India's attempts to amend tax treaties with countries such as Mauritius may have drawn a blank so far, but its efforts are about to get a huge boost with several nations getting together to ramp up work on a global convention to plug treaty abuse. "Multilateral convention will supplement tax treaties. World is moving towards multilateralism... There would be communiques that would be binding," Akhilesh Ranjan, joint secretary, ministry of finance said at an event organised by industry body CII on Friday.
The convention will have provisions such as limitation of benefit that will prevent abuse of treaty. This will save countries the trouble of having to negotiate such provisions individually with each of their partners. Limitation of benefit clause is usually incorporated in treaties to ensure that only genuine investors avail benefits of a tax pact and include conditions such as a minimum level of investment, listing on the local stock exchange, ceiling on turnover and minimum expenditure, local residents on company board and number of board meetings for carrying out operations in one of the contracting states.
India's tax treaty with Singapore has such provisions and the country has been attempting to incorporate a similar one in its pact with Mauritius. India-Mauritius treaty offers exemption from capital gains tax to investors from the island country, making Mauritius an attractive destination to route investments into the country.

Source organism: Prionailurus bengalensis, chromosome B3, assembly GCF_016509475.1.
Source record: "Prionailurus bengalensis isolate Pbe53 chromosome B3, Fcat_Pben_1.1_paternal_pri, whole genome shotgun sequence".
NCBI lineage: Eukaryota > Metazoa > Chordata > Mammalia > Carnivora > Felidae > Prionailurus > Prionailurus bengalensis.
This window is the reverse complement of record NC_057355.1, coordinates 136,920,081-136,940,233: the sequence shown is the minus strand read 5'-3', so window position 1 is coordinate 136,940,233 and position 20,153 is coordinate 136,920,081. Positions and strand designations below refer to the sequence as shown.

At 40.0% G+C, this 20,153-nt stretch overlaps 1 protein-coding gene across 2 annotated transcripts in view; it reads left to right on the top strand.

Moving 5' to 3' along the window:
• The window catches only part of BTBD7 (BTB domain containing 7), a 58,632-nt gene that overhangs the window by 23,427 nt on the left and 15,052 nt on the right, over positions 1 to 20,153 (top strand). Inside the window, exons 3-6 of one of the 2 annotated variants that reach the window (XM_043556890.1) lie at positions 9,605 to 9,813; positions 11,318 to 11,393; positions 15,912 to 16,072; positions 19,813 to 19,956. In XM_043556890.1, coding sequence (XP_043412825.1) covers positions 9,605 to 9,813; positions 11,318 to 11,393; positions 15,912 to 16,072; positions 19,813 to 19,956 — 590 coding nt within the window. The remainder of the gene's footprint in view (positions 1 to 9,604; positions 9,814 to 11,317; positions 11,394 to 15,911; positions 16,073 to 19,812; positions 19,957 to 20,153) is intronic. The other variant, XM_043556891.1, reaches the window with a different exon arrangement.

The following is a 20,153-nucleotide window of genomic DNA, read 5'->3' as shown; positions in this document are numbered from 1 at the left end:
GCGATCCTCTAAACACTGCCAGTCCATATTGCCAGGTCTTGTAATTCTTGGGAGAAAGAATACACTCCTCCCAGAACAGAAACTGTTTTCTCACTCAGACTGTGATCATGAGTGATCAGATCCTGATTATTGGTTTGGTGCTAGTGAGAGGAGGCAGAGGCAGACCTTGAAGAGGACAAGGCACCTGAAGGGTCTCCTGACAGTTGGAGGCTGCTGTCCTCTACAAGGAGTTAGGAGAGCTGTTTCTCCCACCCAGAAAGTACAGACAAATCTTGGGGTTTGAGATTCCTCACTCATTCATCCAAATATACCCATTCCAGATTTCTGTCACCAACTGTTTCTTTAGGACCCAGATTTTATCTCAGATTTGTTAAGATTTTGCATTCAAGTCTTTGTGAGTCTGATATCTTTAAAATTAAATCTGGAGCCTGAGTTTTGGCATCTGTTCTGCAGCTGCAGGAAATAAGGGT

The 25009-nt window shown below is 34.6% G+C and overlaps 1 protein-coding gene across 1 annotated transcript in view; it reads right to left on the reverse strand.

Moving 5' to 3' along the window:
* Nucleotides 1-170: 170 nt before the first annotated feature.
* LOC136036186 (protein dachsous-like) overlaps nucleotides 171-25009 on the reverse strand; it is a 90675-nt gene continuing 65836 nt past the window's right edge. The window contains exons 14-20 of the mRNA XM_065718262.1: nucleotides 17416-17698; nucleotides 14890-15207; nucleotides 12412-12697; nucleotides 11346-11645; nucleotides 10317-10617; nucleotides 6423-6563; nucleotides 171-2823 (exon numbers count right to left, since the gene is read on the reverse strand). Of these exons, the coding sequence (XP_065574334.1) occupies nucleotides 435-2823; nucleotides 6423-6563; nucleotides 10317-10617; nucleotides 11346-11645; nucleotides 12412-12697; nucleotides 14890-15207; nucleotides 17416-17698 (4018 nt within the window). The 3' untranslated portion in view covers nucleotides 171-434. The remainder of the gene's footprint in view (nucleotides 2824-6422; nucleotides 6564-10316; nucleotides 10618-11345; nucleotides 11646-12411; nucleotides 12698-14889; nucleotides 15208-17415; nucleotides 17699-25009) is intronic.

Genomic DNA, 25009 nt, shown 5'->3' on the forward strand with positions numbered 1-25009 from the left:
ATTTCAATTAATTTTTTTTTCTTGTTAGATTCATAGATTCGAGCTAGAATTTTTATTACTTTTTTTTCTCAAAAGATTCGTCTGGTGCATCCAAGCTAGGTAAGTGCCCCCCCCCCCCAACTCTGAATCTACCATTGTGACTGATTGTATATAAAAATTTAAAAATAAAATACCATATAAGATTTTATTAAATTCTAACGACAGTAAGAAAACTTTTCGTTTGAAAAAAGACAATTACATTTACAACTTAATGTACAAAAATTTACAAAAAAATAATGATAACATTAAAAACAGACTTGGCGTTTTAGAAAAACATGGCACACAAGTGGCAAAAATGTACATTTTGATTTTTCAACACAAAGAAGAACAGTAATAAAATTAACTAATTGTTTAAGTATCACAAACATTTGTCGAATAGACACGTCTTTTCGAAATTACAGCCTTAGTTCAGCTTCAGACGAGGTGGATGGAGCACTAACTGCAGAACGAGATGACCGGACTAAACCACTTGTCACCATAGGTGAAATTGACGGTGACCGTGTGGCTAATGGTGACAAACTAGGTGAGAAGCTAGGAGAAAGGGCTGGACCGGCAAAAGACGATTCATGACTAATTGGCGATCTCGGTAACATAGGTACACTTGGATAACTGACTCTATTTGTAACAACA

However, Ranjan said the convention is under discussion and it will need to be seen after it is firmed up. Elaborating on the new OECD (Organisation for Economic Cooperation and Development) rules for global base erosion and profit shifting (BEPS), aimed at collecting a fair share of taxes from multinationals operating in different tax jurisdictions and addressing challenges posed by digital world, Ranjan said businesses need to gear up for the new rules.
Multinational companies use a wide range of cross-border tax planning techniques that result in little or no tax liability and such techniques are referred to as BEPS. "Work on BEPS is moving very fast. If things go on track, I think by December 2015 one would end up with set of rules, set of principles which will have acceptance all over the world," The BEPS is being deliberated by the G20 nations and some forward movement is expected at forthcoming summit at Brisbane, he said. "Businesses should gear up, prepare themselves for the changes in the tax legislation, and government is equally open to consider views of the industry," Ranjan added.